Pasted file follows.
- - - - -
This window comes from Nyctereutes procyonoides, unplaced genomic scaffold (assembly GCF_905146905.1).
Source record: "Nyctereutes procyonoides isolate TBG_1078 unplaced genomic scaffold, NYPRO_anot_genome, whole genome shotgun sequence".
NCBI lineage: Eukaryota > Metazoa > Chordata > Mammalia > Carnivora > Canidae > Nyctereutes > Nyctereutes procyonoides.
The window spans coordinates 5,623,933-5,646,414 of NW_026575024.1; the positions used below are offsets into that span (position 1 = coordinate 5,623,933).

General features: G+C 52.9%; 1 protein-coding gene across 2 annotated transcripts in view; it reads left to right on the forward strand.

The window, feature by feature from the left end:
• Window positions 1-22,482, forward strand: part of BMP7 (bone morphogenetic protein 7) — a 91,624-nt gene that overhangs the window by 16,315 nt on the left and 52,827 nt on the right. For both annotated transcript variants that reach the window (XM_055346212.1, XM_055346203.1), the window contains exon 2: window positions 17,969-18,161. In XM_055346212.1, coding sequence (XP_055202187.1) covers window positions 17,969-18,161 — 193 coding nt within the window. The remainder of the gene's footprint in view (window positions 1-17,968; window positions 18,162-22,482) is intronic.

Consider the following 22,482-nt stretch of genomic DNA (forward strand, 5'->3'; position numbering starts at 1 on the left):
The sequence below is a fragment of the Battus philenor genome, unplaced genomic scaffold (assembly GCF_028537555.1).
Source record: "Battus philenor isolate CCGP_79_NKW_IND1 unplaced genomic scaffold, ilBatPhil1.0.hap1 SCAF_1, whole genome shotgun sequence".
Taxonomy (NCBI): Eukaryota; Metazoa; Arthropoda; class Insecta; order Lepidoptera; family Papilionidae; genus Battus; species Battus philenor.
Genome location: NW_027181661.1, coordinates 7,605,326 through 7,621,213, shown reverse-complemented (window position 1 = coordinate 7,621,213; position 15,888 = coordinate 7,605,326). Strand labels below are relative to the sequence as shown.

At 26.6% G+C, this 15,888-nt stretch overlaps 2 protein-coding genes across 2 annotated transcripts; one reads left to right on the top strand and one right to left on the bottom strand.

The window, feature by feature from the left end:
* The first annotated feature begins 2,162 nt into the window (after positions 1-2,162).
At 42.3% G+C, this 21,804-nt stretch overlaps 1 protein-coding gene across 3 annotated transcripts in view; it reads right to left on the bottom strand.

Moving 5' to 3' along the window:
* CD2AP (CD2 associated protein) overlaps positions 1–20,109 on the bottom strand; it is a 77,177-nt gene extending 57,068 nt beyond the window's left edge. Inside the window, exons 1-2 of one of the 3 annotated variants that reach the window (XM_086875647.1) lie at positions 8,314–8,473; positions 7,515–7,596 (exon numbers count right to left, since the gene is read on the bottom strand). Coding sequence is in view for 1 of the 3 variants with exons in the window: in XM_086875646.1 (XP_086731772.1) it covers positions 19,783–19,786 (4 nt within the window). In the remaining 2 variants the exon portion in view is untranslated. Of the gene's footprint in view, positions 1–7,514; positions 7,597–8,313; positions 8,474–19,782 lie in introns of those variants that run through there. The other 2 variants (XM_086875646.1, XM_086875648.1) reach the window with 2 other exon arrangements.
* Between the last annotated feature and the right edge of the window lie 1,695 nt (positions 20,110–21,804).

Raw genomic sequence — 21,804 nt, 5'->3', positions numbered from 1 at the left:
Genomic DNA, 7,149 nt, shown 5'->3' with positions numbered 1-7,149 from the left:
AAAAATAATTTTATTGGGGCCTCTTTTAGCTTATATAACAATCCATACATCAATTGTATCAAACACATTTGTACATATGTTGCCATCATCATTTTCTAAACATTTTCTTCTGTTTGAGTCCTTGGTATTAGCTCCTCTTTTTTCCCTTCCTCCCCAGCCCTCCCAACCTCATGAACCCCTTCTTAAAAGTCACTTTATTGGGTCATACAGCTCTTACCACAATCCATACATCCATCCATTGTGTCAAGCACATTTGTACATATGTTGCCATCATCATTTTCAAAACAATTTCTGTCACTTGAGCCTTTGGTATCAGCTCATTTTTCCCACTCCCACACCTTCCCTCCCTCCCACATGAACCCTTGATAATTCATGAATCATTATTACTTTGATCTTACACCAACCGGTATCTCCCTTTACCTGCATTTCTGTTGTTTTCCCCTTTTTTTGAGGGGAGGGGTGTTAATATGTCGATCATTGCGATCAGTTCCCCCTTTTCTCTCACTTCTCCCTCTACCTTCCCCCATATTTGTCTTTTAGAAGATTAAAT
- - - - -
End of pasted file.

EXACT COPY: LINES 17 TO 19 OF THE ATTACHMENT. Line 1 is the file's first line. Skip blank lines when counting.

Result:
Moving 5' to 3' along the window:
* CD2AP (CD2 associated protein) overlaps positions 1–20,109 on the bottom strand; it is a 77,177-nt gene extending 57,068 nt beyond the window's left edge. Inside the window, exons 1-2 of one of the 3 annotated variants that reach the window (XM_086875647.1) lie at positions 8,314–8,473; positions 7,515–7,596 (exon numbers count right to left, since the gene is read on the bottom strand). Coding sequence is in view for 1 of the 3 variants with exons in the window: in XM_086875646.1 (XP_086731772.1) it covers positions 19,783–19,786 (4 nt within the window). In the remaining 2 variants the exon portion in view is untranslated. Of the gene's footprint in view, positions 1–7,514; positions 7,597–8,313; positions 8,474–19,782 lie in introns of those variants that run through there. The other 2 variants (XM_086875646.1, XM_086875648.1) reach the window with 2 other exon arrangements.
* Between the last annotated feature and the right edge of the window lie 1,695 nt (positions 20,110–21,804).